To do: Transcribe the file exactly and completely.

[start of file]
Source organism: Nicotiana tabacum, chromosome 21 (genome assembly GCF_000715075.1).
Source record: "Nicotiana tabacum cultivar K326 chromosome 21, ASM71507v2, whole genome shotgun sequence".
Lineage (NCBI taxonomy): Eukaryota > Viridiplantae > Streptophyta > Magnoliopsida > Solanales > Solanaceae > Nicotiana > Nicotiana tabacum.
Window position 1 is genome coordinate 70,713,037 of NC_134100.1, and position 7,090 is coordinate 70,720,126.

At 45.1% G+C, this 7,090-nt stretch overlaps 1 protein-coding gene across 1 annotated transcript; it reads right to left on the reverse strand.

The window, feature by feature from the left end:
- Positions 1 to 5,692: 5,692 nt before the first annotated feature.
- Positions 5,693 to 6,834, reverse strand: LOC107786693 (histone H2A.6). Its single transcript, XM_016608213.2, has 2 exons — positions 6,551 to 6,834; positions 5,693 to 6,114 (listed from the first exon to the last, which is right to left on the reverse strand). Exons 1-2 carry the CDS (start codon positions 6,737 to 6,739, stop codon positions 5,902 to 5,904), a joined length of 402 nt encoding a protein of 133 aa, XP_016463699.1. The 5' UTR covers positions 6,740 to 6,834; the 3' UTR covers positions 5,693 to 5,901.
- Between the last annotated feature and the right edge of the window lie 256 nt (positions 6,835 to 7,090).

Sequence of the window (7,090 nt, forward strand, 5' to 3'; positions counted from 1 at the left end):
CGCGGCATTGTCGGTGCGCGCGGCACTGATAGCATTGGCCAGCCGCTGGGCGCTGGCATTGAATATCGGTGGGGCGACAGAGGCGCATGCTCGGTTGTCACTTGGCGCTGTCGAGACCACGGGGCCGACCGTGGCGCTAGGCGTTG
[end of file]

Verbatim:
Source organism: Nicotiana tabacum, chromosome 21 (genome assembly GCF_000715075.1).
Source record: "Nicotiana tabacum cultivar K326 chromosome 21, ASM71507v2, whole genome shotgun sequence".
Lineage (NCBI taxonomy): Eukaryota > Viridiplantae > Streptophyta > Magnoliopsida > Solanales > Solanaceae > Nicotiana > Nicotiana tabacum.
Window position 1 is genome coordinate 70,713,037 of NC_134100.1, and position 7,090 is coordinate 70,720,126.

At 45.1% G+C, this 7,090-nt stretch overlaps 1 protein-coding gene across 1 annotated transcript; it reads right to left on the reverse strand.

The window, feature by feature from the left end:
- Positions 1 to 5,692: 5,692 nt before the first annotated feature.
- Positions 5,693 to 6,834, reverse strand: LOC107786693 (histone H2A.6). Its single transcript, XM_016608213.2, has 2 exons — positions 6,551 to 6,834; positions 5,693 to 6,114 (listed from the first exon to the last, which is right to left on the reverse strand). Exons 1-2 carry the CDS (start codon positions 6,737 to 6,739, stop codon positions 5,902 to 5,904), a joined length of 402 nt encoding a protein of 133 aa, XP_016463699.1. The 5' UTR covers positions 6,740 to 6,834; the 3' UTR covers positions 5,693 to 5,901.
- Between the last annotated feature and the right edge of the window lie 256 nt (positions 6,835 to 7,090).

Sequence of the window (7,090 nt, forward strand, 5' to 3'; positions counted from 1 at the left end):
CGCGGCATTGTCGGTGCGCGCGGCACTGATAGCATTGGCCAGCCGCTGGGCGCTGGCATTGAATATCGGTGGGGCGACAGAGGCGCATGCTCGGTTGTCACTTGGCGCTGTCGAGACCACGGGGCCGACCGTGGCGCTAGGCGTTG